nder all the security measures that the new normal implies, the Shriners Hospital for Children Mexico continues to receive and treat children between 0 to 18 years old, who require any of their orthopedic specialty treatments, by appointment. The Hospital considers the continuation of the treatment and recovery of its patients of utmost importance; as well as makes an attentive call to parents to resort to a medical evaluation in case their children present a problem in the development of the skeleton. Making an appointment to assess and determine if a child is a candidate for specialized care from Shriners for Children Mexico will make a difference, since receiving a timely diagnosis is vital to prevent complications to conditions that can be treated and corrected in a minimally invasive way, such as this is the case of hip dysplasia. “At Shriners Hospital for Children Mexico we want little ones to have access to our treatments totally free; therefore with our Telemedicine program our patients can continue with their treatments and remote reviews. " commented Dr. Felipe Haces, Medical Director. The Shriners Hospital for Children Mexico serves patients from all over the country and even from Latin America with prior evaluation and rigorous appointment. To do

this, it has developed a medical consultation and assessment program - Telemedicine - that works remotely with the use of new technologies and its medical specialists; where families can assist assessing their children without having to travel to CDMX; These spaces are located in Guadalajara, Cd. Juárez, Monterrey, Chiapas and Mérida, whose objective is that more children have access to their procedures totally free. The Telemedicine program in Guadalajara has been receiving patients since July 2014, treating children with hip dysplasia, clubfoot and cerebral palsy more frequently. During 2020, 114 patients who come to these spaces have been treated in order to follow up on their treatments, either due to an orthopedic problem or a burn sequelae. To date, around 32,000 consultations have been made in Mexico through this care model. As a result of the contingency, the number of consultations has decreased, because many parents have decided not to risk their children in the face of the Covid 19 pandemic with an unnecessary transfer to CDMX, so Shriners Hospital implements measures to remember parents who can resort to telemedicine clinics to avoid affecting the rehabilitation processes of children. The Guadalajara Telemedicine program provides care for orthopedic problems in patients with PCI, hip diseases, birth malformations, clubfoot, scoliosis, limb discrepancy, among others, providing timely care with first-time diagnoses and follow-up to treatments.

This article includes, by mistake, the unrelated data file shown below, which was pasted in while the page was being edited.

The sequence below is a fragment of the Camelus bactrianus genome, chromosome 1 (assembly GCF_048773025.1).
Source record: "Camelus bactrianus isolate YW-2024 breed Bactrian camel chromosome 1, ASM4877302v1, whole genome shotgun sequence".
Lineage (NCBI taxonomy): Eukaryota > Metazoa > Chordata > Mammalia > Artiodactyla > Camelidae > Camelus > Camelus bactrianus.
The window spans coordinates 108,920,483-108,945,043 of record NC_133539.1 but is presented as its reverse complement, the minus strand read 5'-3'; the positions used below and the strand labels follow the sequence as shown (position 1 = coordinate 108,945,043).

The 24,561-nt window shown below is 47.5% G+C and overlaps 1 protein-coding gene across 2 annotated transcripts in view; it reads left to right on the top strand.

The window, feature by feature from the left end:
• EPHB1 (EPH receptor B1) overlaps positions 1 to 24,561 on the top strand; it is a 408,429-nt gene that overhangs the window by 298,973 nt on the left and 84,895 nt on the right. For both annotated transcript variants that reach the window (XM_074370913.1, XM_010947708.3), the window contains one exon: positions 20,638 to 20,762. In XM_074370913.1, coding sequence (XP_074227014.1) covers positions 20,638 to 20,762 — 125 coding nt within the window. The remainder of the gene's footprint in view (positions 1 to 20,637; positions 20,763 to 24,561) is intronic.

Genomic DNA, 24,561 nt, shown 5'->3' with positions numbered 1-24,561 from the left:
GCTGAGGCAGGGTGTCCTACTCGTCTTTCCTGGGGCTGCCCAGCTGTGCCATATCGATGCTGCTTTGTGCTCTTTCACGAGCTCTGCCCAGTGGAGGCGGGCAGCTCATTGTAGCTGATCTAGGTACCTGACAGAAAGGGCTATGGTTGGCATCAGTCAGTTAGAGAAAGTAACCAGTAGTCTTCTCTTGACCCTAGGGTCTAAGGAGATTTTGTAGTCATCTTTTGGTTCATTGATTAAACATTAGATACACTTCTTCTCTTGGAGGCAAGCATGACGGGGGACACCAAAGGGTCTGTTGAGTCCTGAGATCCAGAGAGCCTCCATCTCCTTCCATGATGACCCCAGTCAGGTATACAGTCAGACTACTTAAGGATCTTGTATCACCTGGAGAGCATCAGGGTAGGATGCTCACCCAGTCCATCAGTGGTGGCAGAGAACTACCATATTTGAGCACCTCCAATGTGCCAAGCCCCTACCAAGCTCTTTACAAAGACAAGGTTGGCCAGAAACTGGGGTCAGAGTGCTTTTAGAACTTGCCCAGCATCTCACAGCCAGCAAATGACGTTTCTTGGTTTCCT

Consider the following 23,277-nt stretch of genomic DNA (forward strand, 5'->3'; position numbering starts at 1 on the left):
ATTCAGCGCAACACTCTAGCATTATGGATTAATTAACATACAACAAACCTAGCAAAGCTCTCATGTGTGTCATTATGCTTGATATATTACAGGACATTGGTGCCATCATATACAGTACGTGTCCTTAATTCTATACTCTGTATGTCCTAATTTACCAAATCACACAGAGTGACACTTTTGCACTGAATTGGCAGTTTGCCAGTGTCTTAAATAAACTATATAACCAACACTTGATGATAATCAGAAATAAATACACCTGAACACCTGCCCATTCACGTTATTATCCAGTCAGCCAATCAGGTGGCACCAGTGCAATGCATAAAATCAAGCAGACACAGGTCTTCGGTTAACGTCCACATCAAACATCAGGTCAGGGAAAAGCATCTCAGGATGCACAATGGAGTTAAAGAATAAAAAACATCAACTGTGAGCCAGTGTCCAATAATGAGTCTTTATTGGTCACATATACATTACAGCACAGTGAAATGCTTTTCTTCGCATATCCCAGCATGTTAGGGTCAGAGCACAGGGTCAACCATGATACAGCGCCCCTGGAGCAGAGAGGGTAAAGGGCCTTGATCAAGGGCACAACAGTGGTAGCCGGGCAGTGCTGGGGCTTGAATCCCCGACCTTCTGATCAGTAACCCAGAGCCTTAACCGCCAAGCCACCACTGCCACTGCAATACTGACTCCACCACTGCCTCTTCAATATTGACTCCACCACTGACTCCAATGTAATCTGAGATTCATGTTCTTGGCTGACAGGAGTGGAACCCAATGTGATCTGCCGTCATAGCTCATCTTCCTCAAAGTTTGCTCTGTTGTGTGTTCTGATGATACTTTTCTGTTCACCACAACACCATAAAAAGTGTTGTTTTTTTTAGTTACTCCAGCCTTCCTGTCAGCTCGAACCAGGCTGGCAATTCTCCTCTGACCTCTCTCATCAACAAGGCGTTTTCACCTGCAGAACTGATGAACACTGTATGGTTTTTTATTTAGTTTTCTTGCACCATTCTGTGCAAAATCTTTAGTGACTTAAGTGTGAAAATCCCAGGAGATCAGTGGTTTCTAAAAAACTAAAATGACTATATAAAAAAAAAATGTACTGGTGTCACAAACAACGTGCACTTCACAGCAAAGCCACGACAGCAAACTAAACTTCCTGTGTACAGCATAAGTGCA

The Shriners Hospital for Children Mexico is a leader in specialized care for orthopedic problems in Mexico and they are recognized as one of the largest philanthropic organizations in the world, they have become an international system of 22 health centers (20 in the United States, 1 in Canada and 1 in Mexico) dedicated to transforming the lives of children from zero to 18 years old; through timely attention and specialized research. https://www.shrinershospitalsforchildren. org/mexico-city About Shriners Hospital for Children Mexico The Shriners Hospital for Children of Mexico was established in March 1945 at the Children's Hospital of Mexico, with a 10-bed ward. After several locations, the new Shriners Hospital for Children - Mexico, is located in the Mayor's Office of Coyoacán. It opened to the public in 2006, offering the best and most modern specialized facilities in Latin America. Today, it has 80 beds and four operating rooms as well as state-of-the-art technology and medical personnel at the service of Mexican children.




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The field of Jalisco, undisputed leader in the contribution of food




Dec 21 - 27, 2020

The field of Jalisco, undisputed leader in the contribution of food • Its production represents a value of 175.9 billion pesos